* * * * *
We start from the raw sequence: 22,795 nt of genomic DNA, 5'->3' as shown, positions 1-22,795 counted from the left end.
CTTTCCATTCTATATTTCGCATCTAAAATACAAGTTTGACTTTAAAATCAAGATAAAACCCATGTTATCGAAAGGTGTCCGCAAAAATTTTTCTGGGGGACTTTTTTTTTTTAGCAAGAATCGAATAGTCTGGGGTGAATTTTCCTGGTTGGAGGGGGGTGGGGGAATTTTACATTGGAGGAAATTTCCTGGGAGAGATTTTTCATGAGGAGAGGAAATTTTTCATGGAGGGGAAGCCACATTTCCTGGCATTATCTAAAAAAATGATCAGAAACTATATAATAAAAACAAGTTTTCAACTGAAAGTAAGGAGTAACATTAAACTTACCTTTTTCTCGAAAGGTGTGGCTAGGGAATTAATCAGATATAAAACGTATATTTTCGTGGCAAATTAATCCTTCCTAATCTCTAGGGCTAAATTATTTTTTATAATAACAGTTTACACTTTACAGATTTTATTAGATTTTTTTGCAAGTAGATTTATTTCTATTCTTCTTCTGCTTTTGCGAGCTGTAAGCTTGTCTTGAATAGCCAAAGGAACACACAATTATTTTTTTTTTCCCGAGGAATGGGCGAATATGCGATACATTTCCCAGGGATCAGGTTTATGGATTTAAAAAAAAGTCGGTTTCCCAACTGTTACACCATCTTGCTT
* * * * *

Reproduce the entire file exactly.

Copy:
We start from the raw sequence: 22,795 nt of genomic DNA, 5'->3' as shown, positions 1-22,795 counted from the left end.
CTTTCCATTCTATATTTCGCATCTAAAATACAAGTTTGACTTTAAAATCAAGATAAAACCCATGTTATCGAAAGGTGTCCGCAAAAATTTTTCTGGGGGACTTTTTTTTTTTAGCAAGAATCGAATAGTCTGGGGTGAATTTTCCTGGTTGGAGGGGGGTGGGGGAATTTTACATTGGAGGAAATTTCCTGGGAGAGATTTTTCATGAGGAGAGGAAATTTTTCATGGAGGGGAAGCCACATTTCCTGGCATTATCTAAAAAAATGATCAGAAACTATATAATAAAAACAAGTTTTCAACTGAAAGTAAGGAGTAACATTAAACTTACCTTTTTCTCGAAAGGTGTGGCTAGGGAATTAATCAGATATAAAACGTATATTTTCGTGGCAAATTAATCCTTCCTAATCTCTAGGGCTAAATTATTTTTTATAATAACAGTTTACACTTTACAGATTTTATTAGATTTTTTTGCAAGTAGATTTATTTCTATTCTTCTTCTGCTTTTGCGAGCTGTAAGCTTGTCTTGAATAGCCAAAGGAACACACAATTATTTTTTTTTTCCCGAGGAATGGGCGAATATGCGATACATTTCCCAGGGATCAGGTTTATGGATTTAAAAAAAAGTCGGTTTCCCAACTGTTACACCATCTTGCTT